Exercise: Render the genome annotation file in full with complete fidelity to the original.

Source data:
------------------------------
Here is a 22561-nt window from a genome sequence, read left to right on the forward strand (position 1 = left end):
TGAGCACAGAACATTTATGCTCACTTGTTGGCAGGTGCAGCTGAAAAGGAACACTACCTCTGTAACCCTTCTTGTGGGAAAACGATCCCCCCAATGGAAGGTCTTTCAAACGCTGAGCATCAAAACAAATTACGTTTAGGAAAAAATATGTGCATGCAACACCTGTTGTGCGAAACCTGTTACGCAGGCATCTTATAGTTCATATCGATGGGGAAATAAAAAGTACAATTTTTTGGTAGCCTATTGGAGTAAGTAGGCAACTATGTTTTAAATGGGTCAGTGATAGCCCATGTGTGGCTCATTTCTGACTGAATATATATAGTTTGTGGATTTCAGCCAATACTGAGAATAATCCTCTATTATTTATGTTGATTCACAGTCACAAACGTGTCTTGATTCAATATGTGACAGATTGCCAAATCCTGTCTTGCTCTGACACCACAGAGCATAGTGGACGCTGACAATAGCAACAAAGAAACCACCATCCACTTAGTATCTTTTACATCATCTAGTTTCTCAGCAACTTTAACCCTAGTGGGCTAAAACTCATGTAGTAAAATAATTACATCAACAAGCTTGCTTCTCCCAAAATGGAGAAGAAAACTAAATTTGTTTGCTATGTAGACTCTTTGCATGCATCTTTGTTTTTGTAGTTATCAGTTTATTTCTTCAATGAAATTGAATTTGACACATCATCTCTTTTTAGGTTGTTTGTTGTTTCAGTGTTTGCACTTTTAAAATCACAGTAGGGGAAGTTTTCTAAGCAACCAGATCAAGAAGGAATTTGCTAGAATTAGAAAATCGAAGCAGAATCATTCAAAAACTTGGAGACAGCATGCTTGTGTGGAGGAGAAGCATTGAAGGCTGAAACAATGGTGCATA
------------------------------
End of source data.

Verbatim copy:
Here is a 22561-nt window from a genome sequence, read left to right on the forward strand (position 1 = left end):
TGAGCACAGAACATTTATGCTCACTTGTTGGCAGGTGCAGCTGAAAAGGAACACTACCTCTGTAACCCTTCTTGTGGGAAAACGATCCCCCCAATGGAAGGTCTTTCAAACGCTGAGCATCAAAACAAATTACGTTTAGGAAAAAATATGTGCATGCAACACCTGTTGTGCGAAACCTGTTACGCAGGCATCTTATAGTTCATATCGATGGGGAAATAAAAAGTACAATTTTTTGGTAGCCTATTGGAGTAAGTAGGCAACTATGTTTTAAATGGGTCAGTGATAGCCCATGTGTGGCTCATTTCTGACTGAATATATATAGTTTGTGGATTTCAGCCAATACTGAGAATAATCCTCTATTATTTATGTTGATTCACAGTCACAAACGTGTCTTGATTCAATATGTGACAGATTGCCAAATCCTGTCTTGCTCTGACACCACAGAGCATAGTGGACGCTGACAATAGCAACAAAGAAACCACCATCCACTTAGTATCTTTTACATCATCTAGTTTCTCAGCAACTTTAACCCTAGTGGGCTAAAACTCATGTAGTAAAATAATTACATCAACAAGCTTGCTTCTCCCAAAATGGAGAAGAAAACTAAATTTGTTTGCTATGTAGACTCTTTGCATGCATCTTTGTTTTTGTAGTTATCAGTTTATTTCTTCAATGAAATTGAATTTGACACATCATCTCTTTTTAGGTTGTTTGTTGTTTCAGTGTTTGCACTTTTAAAATCACAGTAGGGGAAGTTTTCTAAGCAACCAGATCAAGAAGGAATTTGCTAGAATTAGAAAATCGAAGCAGAATCATTCAAAAACTTGGAGACAGCATGCTTGTGTGGAGGAGAAGCATTGAAGGCTGAAACAATGGTGCATA